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March 2014

Warmest greetings to all my gardening friends!

Today's date is 11 March 2014. I'm sitting in the fruit garden and thinking of the song “If my friends could see me now” from the musical Sweet Charity. Shirley MacLaine sang about her friends seeing her “eating fancy chow and drinking fancy wine”. I'm thinking about if my friends could see me sitting here, on my knees, surrounded by a sea of crocuses.

The first crocuses to appear in our garden are usually the beautiful white crocus crysanthus Miss Vain. These are followed by many other varieties, such as crocus crysanthus Prins Claus (white with broad purple stripes) and the large white crocus vernus Jeanne d’Arc. I focus mainly on shades of white and purple. At the moment, one of my absolute favourite crocuses, Negro Boy, is in bloom. Despite the name, it isn't black at all; it is, however, claimed to be the darkest crocus in the world – a rich dark lilac colour. It's superb. Without exaggerating, I can easily say that just now there are many thousands of crocuses, of various sizes and hues, in bloom in the garden.

The feeling of sitting on the green grass, surrounded by a sea of crocuses, while the birds sing in the background, butterflies hurry in and out of view and bees buzz around  –and all of this as early as 11 March, with a temperature of 13 degrees and a blazing sun in the sky –is so magical. If they could see me now. Dear me, I could sit here the entire afternoon with a glass of wine in my hand and merely lap up everything that's happening around. Everything that was so recently dormant, the ground that has been grey and cold, is now lit up by thousands of crocuses...

The crocuses are, in fact, blooming 7-8 weeks earlier than usual. But I'm not complaining, since I don't think there’ll be any more winter and I'm managing to do so much in the garden. At the same time, I'm a little worried, since our first opening of the garden (for the benefit of the Red Cross) isn't until 27 April and the question is: what will be blooming then?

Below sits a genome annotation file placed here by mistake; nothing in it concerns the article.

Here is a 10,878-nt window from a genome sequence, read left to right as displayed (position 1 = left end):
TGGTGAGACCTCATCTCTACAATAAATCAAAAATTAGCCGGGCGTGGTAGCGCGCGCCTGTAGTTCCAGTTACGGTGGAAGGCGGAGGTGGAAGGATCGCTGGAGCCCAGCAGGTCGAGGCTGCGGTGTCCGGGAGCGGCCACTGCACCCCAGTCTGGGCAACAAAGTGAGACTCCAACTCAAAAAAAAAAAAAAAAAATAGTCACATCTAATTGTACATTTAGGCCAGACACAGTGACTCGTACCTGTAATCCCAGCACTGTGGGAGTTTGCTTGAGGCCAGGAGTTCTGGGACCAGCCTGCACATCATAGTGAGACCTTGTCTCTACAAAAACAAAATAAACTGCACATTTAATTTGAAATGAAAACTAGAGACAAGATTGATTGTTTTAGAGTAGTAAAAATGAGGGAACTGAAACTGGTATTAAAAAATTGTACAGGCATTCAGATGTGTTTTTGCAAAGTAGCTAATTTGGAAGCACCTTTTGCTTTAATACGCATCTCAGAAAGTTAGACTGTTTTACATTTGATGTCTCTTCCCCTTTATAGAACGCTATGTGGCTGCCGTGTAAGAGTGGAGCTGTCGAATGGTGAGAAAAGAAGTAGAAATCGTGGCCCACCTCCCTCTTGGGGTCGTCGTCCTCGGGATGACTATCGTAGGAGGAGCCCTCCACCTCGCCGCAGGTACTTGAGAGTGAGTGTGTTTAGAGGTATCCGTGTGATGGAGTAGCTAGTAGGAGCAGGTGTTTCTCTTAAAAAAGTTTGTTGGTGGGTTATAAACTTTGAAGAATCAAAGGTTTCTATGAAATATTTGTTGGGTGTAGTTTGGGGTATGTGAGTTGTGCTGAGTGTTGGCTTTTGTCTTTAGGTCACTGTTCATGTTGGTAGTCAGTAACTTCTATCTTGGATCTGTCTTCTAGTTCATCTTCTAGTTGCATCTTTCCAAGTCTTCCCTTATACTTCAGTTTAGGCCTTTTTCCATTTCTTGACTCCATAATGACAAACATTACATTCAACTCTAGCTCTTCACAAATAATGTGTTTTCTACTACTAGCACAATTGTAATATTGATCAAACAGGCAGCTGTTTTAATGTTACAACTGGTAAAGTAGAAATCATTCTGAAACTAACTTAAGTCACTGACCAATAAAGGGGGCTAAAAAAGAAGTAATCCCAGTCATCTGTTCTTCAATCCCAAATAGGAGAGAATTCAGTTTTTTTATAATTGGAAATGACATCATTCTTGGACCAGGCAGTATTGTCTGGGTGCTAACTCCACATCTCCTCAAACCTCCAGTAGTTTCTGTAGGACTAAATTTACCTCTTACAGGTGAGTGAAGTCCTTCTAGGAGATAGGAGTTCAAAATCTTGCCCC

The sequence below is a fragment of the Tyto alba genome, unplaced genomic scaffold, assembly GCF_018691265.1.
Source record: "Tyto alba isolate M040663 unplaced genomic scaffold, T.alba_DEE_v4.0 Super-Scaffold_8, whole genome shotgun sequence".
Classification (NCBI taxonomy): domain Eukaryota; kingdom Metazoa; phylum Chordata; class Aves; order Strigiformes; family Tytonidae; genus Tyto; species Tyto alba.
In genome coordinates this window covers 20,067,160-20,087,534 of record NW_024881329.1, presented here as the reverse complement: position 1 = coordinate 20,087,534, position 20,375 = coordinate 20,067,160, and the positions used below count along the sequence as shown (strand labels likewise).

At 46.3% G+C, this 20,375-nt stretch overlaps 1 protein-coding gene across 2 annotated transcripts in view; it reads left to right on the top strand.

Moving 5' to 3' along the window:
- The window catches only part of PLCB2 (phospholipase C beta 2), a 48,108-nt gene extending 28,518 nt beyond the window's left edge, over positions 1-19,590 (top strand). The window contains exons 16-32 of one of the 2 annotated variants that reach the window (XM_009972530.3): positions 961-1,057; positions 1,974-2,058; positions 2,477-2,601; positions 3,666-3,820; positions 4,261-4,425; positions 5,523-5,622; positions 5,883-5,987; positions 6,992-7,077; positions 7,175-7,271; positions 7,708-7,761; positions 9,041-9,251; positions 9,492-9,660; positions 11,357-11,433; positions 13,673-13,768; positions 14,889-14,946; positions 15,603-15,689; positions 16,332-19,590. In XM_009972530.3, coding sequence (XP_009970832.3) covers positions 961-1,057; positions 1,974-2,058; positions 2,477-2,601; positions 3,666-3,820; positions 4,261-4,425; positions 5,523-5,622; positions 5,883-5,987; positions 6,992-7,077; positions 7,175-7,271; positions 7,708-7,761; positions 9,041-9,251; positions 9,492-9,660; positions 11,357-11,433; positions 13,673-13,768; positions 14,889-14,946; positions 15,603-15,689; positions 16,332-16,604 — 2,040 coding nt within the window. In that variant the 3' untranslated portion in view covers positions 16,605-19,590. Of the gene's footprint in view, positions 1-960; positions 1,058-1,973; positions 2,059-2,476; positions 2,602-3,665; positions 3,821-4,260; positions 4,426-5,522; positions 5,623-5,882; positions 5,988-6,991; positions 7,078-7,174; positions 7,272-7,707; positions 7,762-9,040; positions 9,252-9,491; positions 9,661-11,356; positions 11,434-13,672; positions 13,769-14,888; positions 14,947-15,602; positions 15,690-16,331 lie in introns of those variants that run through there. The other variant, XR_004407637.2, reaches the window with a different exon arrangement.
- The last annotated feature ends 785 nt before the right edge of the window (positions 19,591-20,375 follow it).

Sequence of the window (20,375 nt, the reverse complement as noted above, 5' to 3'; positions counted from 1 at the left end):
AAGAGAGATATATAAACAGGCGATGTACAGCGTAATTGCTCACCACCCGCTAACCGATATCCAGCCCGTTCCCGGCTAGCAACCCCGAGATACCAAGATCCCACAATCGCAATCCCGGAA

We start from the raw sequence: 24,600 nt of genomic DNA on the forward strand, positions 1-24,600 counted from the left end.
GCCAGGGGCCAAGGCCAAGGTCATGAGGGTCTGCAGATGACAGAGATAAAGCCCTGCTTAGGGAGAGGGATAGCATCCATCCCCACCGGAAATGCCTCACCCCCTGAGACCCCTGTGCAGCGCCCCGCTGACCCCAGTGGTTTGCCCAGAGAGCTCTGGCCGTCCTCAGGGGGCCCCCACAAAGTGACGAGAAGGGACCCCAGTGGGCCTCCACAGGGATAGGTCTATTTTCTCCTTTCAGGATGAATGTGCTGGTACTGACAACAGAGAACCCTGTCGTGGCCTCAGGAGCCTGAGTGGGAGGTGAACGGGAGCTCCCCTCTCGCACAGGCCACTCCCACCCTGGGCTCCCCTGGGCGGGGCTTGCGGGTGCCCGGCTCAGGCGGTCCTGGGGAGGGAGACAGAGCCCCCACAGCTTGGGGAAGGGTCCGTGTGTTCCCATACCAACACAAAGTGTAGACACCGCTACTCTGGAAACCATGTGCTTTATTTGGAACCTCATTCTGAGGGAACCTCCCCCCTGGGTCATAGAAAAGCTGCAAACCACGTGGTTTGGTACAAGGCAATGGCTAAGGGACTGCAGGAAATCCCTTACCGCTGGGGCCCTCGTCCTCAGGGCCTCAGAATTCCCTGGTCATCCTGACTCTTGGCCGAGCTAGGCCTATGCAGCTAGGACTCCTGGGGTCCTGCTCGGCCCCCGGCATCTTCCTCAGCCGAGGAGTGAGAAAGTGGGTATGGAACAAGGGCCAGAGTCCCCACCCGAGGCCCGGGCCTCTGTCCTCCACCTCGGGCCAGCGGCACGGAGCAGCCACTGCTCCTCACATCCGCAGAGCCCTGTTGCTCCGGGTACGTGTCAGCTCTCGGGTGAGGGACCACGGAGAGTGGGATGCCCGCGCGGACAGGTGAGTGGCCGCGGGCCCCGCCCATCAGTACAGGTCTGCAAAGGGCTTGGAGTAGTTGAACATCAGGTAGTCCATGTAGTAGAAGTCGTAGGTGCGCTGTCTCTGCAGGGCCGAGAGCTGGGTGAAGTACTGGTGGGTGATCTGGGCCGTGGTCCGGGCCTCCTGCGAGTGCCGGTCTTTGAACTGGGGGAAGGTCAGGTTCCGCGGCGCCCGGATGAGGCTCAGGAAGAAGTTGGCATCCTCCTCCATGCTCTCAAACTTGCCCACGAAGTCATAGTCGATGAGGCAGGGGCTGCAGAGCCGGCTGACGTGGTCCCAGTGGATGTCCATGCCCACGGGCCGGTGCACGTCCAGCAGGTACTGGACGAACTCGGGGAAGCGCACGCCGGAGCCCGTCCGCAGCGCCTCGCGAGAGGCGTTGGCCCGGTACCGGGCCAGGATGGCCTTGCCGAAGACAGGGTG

I attempt to do something in the garden every day (otherwise we couldn't have the garden as we have it) but at the same time it's important to take breaks, to take time to enjoy the garden, not just the gardening. To take in the scents, to see what nature is offering, to hear birds singing, and to take walks – all that is so important. And by the way: if you're taking a walk, keep the blasted earphones at home and listen to the birds instead!

... I'm now going to get up and leave the fruit garden. All around I see other plants just waiting for the season to get into full swing: the hyacinths are beginning to protrude from the ground, and the alliums are already up 10 cm. This truly is a time of wonderment. Certainly, having a garden involves a lot of work – that I can't deny – but I have great love for this place, so a bit of back pain is merely par for the course.

The violet blue-purple Tommasinianus Ruby Giant is another fantastic crocus that thrives in our garden. For some reason, I believe that here at Kungsvägen 10, Tumba we have perfect environment for growing crocuses, for there are masses of crocuses in places where I haven’t planted them and which have simply spread, self-sown, to an extraordinary extent. But we certainly don’t succeed with everything. Snowdrops for example aren't particularly fond of our garden (although we had a few beautiful clumps of snowdrops this year), not to mention lupins: our closest neighbours get masses of  lupins each year, whereas all of our endeavours to get lupins into the garden – in different places and different types of soil – have been in vain.

I'm now in the course of jotting down a few ideas about planting in the autumn. Where I see gaps in the garden, I think “Oh, I could plant this here and that over there, why haven't I thought of that before?” It's amazing that, after so many years, new ideas are always popping up; that's part of the fascination of having a garden, that ideas flow. Now, in March, it's a perfect time to start planning for autumn planting. Trust me, doing so pays in the long run.

Take care, all of you,

Greetings from Tumba

Stefan, A Gentleman Gardener